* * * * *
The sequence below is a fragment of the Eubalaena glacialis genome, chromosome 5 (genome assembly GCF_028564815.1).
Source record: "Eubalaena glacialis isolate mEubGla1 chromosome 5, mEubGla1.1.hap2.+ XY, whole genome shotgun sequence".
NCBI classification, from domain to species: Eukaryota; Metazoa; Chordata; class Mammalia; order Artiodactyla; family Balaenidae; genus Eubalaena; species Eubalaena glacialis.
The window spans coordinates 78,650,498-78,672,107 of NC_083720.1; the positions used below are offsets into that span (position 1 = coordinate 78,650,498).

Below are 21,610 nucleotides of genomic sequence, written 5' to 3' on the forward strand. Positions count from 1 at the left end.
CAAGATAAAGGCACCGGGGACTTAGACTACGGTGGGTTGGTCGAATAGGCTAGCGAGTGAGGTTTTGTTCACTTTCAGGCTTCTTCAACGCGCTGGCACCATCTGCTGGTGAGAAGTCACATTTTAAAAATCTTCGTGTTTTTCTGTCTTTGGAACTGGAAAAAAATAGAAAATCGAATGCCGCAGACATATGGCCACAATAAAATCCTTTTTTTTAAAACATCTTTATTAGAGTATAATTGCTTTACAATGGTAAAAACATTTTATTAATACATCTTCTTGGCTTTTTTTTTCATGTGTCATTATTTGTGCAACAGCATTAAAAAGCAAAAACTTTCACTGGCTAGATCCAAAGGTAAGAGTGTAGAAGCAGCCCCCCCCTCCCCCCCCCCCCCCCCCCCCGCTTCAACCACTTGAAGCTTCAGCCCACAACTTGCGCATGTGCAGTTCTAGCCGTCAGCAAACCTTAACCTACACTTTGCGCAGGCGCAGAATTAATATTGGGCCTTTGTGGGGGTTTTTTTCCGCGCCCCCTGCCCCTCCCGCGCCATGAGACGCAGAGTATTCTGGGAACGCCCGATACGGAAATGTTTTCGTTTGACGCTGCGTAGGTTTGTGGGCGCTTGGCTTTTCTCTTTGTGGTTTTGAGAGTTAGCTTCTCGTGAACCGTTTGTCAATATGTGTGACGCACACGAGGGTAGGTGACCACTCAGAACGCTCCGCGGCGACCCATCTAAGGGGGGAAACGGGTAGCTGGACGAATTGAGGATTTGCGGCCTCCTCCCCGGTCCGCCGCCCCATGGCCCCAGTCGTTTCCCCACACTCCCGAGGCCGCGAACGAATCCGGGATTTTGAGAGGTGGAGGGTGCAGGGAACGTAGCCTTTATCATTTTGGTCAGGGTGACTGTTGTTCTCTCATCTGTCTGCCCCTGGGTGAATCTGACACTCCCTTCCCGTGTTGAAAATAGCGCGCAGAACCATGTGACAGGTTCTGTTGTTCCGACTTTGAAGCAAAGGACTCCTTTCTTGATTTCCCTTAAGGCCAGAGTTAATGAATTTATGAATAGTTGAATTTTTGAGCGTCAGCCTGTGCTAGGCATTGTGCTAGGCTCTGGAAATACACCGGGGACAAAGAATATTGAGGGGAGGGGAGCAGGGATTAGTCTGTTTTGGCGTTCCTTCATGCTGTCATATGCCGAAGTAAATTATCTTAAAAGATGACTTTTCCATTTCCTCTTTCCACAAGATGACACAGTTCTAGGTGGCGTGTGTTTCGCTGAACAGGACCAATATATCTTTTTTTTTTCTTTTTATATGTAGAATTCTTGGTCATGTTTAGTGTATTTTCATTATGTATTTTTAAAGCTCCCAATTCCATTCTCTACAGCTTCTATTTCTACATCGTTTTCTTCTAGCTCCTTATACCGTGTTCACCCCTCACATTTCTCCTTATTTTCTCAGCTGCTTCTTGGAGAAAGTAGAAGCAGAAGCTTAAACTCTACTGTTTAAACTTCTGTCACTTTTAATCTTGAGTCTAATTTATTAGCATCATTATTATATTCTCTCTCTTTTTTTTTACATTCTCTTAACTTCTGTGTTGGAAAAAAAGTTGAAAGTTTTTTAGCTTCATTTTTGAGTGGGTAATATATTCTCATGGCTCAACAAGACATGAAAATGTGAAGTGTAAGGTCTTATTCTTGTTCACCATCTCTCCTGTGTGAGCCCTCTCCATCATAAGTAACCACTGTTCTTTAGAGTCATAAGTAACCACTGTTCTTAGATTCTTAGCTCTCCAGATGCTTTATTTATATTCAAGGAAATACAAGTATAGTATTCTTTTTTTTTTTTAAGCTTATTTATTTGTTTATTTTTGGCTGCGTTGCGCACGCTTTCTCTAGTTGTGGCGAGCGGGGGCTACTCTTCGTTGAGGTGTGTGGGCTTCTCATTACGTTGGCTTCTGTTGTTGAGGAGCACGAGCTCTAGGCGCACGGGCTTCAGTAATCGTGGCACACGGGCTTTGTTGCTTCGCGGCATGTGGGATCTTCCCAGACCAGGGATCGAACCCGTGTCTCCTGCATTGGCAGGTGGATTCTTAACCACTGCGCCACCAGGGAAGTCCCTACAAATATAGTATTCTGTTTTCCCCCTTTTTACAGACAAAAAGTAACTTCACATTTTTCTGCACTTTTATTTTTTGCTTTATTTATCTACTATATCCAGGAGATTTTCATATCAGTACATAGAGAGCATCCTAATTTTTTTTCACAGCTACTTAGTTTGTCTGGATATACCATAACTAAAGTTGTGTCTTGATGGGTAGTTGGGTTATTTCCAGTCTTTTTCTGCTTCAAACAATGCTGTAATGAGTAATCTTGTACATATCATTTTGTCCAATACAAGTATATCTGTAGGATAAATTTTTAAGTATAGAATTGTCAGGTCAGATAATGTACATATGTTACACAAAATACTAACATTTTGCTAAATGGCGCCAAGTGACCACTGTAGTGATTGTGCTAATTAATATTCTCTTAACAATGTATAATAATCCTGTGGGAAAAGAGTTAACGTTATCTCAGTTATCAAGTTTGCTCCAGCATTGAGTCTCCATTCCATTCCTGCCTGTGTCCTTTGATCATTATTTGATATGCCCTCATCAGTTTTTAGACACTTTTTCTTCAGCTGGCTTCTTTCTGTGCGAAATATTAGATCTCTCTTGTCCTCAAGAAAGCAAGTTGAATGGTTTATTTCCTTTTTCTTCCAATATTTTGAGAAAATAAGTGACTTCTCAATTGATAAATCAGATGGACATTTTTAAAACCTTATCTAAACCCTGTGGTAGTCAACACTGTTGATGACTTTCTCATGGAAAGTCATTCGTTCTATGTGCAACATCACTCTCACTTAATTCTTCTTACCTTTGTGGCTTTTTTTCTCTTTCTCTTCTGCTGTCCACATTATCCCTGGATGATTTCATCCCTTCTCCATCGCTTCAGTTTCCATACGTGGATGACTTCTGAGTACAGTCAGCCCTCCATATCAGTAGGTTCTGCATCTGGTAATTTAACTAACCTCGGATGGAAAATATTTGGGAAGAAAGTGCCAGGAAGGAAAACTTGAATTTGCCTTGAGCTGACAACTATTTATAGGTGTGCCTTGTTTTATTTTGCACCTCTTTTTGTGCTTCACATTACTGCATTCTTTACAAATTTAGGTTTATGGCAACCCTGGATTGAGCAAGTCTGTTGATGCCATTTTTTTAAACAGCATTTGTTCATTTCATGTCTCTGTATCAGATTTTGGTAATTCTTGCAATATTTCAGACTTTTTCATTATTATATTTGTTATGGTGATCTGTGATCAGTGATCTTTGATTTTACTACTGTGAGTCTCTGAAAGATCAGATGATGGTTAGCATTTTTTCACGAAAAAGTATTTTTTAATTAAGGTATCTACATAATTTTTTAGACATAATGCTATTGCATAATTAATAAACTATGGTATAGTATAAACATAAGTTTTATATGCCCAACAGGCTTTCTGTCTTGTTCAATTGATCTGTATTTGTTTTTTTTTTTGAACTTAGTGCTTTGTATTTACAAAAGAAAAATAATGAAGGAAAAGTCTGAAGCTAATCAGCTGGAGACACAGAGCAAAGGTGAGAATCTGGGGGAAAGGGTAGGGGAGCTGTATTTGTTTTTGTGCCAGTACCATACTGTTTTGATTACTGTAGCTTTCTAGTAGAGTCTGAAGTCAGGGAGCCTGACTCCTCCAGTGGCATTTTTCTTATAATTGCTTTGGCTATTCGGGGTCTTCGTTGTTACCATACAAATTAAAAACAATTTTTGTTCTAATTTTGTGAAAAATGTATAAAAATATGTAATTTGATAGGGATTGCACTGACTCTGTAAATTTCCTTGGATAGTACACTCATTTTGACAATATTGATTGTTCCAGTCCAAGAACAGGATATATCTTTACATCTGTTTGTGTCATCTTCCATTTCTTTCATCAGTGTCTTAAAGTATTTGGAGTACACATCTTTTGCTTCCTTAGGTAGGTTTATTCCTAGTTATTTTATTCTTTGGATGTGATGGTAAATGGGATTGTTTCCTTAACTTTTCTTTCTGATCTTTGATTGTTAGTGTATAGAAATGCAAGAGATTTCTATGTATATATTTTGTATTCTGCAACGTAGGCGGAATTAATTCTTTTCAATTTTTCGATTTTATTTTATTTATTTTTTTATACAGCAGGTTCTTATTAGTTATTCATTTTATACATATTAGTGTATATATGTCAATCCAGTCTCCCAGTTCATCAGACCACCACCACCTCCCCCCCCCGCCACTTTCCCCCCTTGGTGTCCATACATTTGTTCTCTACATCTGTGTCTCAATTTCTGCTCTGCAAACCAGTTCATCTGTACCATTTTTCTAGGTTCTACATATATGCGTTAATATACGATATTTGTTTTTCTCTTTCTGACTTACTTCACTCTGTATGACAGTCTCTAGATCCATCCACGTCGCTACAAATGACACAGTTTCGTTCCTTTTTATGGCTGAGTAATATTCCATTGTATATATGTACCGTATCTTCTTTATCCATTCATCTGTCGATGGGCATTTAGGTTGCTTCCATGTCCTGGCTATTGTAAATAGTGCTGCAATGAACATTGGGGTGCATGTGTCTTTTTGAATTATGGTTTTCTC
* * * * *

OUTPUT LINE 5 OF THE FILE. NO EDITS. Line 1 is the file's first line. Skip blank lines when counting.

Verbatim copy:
Below are 21,610 nucleotides of genomic sequence, written 5' to 3' on the forward strand. Positions count from 1 at the left end.